For more details on specific waterproofing Tanking solutions, to our ‘Basement Tanking Products' page.
For more information on the different types of basement waterproofing products and systems available and their classification in accordance with BS 8102: 2009 is outlined in the tables and notes below:
The Selection of Different Waterproofing / Ground Water Protection System Types According to the Water Table Risk Classification. (Based on BS 8102: 2009)
|Risk Associated with the Water Table Level||Water table Classification (see Notes below)||Waterproofing Protection Systems|
|Type A Barrier Protection||Type B Integral Protection||Type C Drained Protection|
|Piled Walls||Reinforced concrete wall to BS EN 1992|
|Variable||Acceptable if the "variable" classification is due to surface water. Then specific product / system / detailing recommendations are also required.||
a) the piled wall is directly accessible for repair and maintenance from inside the structure; or
b) the piled wall is combined with a fully bonded waterproofing barrier; or
c) the piled wall is faced internally with a concrete wall to BS EN1992.
An appropriate cement based multi-coat render system (such as Sika-1 pre-bagged system) or cementitious coatings (such as SikaTop Seal 107 or Remmers Sulfatex Grout) are used;
and the wall is of concrete in accordance with BS EN1992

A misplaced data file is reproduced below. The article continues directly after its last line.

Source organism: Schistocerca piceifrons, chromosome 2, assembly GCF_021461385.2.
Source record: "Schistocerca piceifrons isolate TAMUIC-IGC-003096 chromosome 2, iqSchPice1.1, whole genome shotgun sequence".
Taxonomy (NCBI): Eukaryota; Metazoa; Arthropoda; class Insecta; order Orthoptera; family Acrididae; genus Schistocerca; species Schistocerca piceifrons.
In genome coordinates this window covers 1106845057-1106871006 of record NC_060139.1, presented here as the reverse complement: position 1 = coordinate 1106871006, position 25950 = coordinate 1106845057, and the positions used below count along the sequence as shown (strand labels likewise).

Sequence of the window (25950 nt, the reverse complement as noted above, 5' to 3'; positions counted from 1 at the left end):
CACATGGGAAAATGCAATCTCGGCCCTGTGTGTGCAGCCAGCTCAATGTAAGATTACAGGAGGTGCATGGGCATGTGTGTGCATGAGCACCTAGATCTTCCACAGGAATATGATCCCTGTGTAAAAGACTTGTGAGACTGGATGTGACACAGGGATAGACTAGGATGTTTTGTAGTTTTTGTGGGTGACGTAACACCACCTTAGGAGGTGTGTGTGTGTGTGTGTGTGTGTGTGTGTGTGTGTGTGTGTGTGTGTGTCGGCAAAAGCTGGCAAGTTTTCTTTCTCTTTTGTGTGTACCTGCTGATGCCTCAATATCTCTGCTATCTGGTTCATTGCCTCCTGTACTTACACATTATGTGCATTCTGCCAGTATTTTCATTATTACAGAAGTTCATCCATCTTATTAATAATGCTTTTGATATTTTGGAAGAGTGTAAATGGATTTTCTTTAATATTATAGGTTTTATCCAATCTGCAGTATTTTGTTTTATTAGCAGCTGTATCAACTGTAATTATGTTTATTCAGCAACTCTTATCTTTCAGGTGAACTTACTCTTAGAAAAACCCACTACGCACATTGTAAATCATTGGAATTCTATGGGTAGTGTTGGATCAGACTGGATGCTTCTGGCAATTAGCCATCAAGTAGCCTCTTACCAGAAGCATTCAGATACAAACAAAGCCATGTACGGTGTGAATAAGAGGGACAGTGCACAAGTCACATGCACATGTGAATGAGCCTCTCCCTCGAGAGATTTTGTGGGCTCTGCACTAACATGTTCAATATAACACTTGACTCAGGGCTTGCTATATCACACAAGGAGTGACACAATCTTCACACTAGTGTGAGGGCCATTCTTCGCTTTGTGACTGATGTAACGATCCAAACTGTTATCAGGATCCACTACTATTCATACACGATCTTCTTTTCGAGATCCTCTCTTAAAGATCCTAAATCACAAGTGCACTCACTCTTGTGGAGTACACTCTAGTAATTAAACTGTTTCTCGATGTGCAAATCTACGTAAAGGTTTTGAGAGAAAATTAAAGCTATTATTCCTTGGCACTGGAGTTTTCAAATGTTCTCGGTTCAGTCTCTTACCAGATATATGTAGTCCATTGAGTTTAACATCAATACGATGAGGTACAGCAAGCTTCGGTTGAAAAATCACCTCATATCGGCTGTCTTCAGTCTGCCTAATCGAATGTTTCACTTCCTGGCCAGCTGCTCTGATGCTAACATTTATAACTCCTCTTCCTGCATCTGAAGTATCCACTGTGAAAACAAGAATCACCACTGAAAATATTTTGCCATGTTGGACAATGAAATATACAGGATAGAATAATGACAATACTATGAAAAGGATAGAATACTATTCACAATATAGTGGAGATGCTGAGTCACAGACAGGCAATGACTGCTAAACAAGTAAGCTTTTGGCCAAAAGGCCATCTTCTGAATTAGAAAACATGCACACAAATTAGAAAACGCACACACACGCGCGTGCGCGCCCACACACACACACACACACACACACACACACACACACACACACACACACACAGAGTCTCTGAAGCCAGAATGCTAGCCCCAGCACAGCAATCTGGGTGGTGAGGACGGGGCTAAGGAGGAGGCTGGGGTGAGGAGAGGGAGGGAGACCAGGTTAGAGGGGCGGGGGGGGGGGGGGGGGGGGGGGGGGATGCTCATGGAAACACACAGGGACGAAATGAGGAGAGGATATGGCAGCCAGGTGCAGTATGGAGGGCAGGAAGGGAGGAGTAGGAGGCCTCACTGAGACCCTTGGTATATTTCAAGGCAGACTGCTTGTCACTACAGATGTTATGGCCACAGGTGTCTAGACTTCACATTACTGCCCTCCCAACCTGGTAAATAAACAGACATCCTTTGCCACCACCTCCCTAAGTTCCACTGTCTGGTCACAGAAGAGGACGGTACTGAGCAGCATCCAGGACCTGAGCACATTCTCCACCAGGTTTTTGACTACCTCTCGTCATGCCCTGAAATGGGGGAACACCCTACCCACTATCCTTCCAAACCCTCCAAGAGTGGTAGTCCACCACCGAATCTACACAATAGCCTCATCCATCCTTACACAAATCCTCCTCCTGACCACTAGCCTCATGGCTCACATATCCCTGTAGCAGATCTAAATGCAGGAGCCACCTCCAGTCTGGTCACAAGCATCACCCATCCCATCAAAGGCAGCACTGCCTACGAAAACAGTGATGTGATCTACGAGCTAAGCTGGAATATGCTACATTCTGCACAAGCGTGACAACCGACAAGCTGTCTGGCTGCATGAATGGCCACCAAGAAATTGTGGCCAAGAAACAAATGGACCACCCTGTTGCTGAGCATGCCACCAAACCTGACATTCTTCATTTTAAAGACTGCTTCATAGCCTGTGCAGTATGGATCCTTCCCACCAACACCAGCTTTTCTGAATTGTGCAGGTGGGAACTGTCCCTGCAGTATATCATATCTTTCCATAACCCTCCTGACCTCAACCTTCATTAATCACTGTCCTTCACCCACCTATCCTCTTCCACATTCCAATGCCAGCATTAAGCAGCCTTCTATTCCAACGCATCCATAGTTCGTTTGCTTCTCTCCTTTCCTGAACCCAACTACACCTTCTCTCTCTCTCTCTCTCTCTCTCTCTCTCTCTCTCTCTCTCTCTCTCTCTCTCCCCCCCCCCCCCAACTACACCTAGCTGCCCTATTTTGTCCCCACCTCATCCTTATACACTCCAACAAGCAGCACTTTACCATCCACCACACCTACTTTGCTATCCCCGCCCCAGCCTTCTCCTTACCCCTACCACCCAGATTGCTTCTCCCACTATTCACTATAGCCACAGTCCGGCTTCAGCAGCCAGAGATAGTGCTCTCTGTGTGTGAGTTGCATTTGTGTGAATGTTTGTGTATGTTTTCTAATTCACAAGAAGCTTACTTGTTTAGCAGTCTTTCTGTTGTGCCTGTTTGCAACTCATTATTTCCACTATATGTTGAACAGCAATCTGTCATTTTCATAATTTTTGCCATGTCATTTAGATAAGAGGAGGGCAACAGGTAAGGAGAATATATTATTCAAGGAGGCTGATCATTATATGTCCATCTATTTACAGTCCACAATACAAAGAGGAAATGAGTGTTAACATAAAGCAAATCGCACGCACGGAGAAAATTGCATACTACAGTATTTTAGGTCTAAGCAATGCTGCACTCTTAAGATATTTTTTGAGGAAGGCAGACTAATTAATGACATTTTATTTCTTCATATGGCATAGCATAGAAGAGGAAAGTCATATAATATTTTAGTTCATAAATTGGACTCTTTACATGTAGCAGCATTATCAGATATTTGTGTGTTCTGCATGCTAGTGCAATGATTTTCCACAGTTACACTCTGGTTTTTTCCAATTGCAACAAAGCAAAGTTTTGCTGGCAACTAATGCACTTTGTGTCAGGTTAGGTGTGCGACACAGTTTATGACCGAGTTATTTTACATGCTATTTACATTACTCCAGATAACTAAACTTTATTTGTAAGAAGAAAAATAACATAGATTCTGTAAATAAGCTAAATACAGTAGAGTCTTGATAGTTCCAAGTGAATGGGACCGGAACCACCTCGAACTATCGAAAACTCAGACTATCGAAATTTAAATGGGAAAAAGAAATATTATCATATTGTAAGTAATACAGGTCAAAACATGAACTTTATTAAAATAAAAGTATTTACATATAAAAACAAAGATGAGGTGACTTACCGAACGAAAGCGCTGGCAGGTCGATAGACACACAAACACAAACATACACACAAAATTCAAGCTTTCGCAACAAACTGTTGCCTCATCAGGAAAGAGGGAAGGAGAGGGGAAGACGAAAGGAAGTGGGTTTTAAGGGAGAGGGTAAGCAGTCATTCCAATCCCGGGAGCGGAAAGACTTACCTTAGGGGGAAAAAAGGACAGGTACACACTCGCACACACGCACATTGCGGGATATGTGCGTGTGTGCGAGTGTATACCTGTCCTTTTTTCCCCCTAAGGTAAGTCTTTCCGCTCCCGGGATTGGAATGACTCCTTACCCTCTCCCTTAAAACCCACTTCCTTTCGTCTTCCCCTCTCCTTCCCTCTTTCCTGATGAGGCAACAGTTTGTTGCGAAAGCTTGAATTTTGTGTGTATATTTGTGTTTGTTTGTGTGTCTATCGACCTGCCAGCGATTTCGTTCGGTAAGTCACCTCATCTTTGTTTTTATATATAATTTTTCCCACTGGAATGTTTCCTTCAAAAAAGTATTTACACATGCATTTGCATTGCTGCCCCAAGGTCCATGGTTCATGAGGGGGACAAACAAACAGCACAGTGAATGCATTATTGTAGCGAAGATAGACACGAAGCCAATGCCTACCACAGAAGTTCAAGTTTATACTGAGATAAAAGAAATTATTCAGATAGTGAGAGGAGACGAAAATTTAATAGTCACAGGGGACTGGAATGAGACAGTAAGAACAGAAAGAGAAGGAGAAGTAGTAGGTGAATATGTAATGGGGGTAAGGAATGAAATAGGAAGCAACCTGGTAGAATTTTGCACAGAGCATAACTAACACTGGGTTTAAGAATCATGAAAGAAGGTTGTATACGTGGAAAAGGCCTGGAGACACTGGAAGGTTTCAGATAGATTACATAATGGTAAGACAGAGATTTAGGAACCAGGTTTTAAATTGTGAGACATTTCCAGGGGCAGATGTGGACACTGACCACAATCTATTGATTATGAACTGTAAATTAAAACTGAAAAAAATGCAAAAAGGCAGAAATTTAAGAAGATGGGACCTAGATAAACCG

|Measures to reduce risk||
NOTE The water table classifications are defined as follows
Table 2: The Different Grades of Below Ground Basement Waterproofing Protection according to BS 8102: 2009 Revised
are defined as:
|Grade||Typical Areas of Use in Building and Structures||Waterproofing System Performance Level Required|
|1||Car parking; plant rooms (excluding electrical equipment); workshops etc.||Some seepage and damp areas are tolerable, dependent on the intended use. Additional local drainage might be necessary to deal with seepage water.|
|2||Plant rooms and workshops requiring a drier environment than Grade 1 i.e. storage areas etc.||No water penetration is acceptable. Damp areas tolerable; additional ventilation might be required to remove vapour.|
|3||Ventilated residential and commercial areas, including homes, offices, restaurants, leisure facilities etc.||No water penetration acceptable Ventilation, dehumidification or air conditioning may be necessary, appropriate to the intended use.|
The previous edition of BS 8102 (1990 edition) also referred to additional classification of 'Grade 4 Environments' for the waterproofing of basements where absolutely no water or water vapour penetration was permitted. However; Grade 4 has not been retained in this latest revision, as its only difference from Grade 3 was its performance level relating to protection against water vapour penetration that could include ventilation, dehumidification or air conditioning in the event of water vapour penetration.